Ontario complained loudly that Ottawa's original plan would have given Canada's most populous province only one member of Parliament for every 115,000 people, while other provinces moved to what McGuinty called the "Quebec standard" of one MP for every 105,000 people.

The seat issue erupted into such an angry war of words that Peter Van Loan, then Conservative government house leader, called McGuinty "the small man of Confederation."

The Conservatives had said Ontario should have been pleased with 10 new seats because if the government hadn't changed the formula, the province would have received only four additional members of Parliament.

During last Friday's meeting, Harper initially made the "traditional" argument that Ontario would be better off than it was before with 10 more seats, McGuinty said.
"I said, 'Yeah, that's true, but that's not the point,"' McGuinty said.

"The point is we should be working towards fairness, and over time we would have continued to fall behind."

Docherty said giving Ontario more seats in Parliament won't go over well in Western Canada if Alberta or B.C. get fewer new seats than originally promised.

"One could imagine the sense of alienation in the West," he said.

"Harper can't expect to go to Calgary for Christmas if it turns out (Alberta) is getting one seat and B.C. is not getting any."

The change on seats in the Commons marks the third time in recent weeks the Conservatives have climbed down from a previously held position. They have also backed away from initiatives in the economic update to ban public service strikes and to strip public, per-vote financing from political parties.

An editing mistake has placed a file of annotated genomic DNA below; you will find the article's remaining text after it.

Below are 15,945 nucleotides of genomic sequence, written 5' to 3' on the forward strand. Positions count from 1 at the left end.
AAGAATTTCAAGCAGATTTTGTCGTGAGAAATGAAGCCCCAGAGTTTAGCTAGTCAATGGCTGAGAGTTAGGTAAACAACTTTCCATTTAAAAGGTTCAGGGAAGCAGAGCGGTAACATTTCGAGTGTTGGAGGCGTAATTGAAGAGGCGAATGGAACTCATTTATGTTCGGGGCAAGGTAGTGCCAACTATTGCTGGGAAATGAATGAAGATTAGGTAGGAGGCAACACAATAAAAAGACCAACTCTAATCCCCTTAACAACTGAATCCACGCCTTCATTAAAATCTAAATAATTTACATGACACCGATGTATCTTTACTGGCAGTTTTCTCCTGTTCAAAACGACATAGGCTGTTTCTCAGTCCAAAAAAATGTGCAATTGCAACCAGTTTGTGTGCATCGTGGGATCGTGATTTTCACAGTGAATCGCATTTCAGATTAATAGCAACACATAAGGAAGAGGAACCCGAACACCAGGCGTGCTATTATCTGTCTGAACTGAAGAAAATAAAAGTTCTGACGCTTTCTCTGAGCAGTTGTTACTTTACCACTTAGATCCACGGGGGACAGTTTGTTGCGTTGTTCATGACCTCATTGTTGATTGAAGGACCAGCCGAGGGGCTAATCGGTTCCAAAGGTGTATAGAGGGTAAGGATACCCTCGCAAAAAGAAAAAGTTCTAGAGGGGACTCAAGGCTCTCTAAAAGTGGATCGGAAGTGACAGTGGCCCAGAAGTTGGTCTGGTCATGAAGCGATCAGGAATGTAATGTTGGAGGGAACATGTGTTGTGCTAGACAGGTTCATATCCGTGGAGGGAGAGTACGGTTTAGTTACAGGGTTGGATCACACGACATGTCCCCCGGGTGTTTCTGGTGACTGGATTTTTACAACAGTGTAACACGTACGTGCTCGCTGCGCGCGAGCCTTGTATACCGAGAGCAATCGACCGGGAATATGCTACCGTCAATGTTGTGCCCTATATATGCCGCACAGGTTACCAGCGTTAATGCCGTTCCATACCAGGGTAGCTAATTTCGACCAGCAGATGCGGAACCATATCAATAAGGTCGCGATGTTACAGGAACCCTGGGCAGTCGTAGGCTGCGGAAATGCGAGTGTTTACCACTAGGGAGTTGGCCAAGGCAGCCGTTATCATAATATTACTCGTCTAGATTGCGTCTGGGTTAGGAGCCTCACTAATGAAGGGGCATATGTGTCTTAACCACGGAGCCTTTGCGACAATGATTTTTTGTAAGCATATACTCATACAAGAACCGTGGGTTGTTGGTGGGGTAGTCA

Source: Bitter feud over new seats in Commons settled; Ontario to get 21 | Macleans.ca - Canada - Features

-Ontario's Seat Count just grew by a Manitoba and half of a Saskatchewan...
-Interesting that this news sort of slid under the wire out here in the West...
-Alberta & BC together have very close to the same population as Quebec, but
Alberta & BC together have 64 Seats vrs Quebec's 75 Seats...
-Alberta has 125,000 per MP, BC has 124,000 per MP, Ontario had 121,000 per MP.
 
Ron in Regina
Free Thinker
#2
I've sat down and played with the math, and to treat BC & Alberta fairly in the
same light as Ontario, using the "Quebec Standard," BC would get 6 more seats,
and Alberta would get 5 more seats. The rest of Canada would stay where they're
at 'cuz you can't take away seats (another one of the rules on the books).

That would mean Parliament would have 340 sitting MP's, so a Majority would
then be 171 Seats... (308 currently + 21 more in ON, + 6 more in BC, + 5 more
in AB).

Interesting...
Last edited by Ron in Regina; Dec 18th, 2008 at 04:21 PM..Reason: Have two numbers backwards
 
Zzarchov
#3
The best electoral form should start in the senate.

And as bad as the west has it, Ontario still has it worse. We keep being forced to pay for the atlantic provinces, but unlike out west we don't seem to have the ability to rewrite the rules to keep us from having to shell out our due, hell even when we risked being a have-not province the rules were gonne be re-written to keep us shelling out.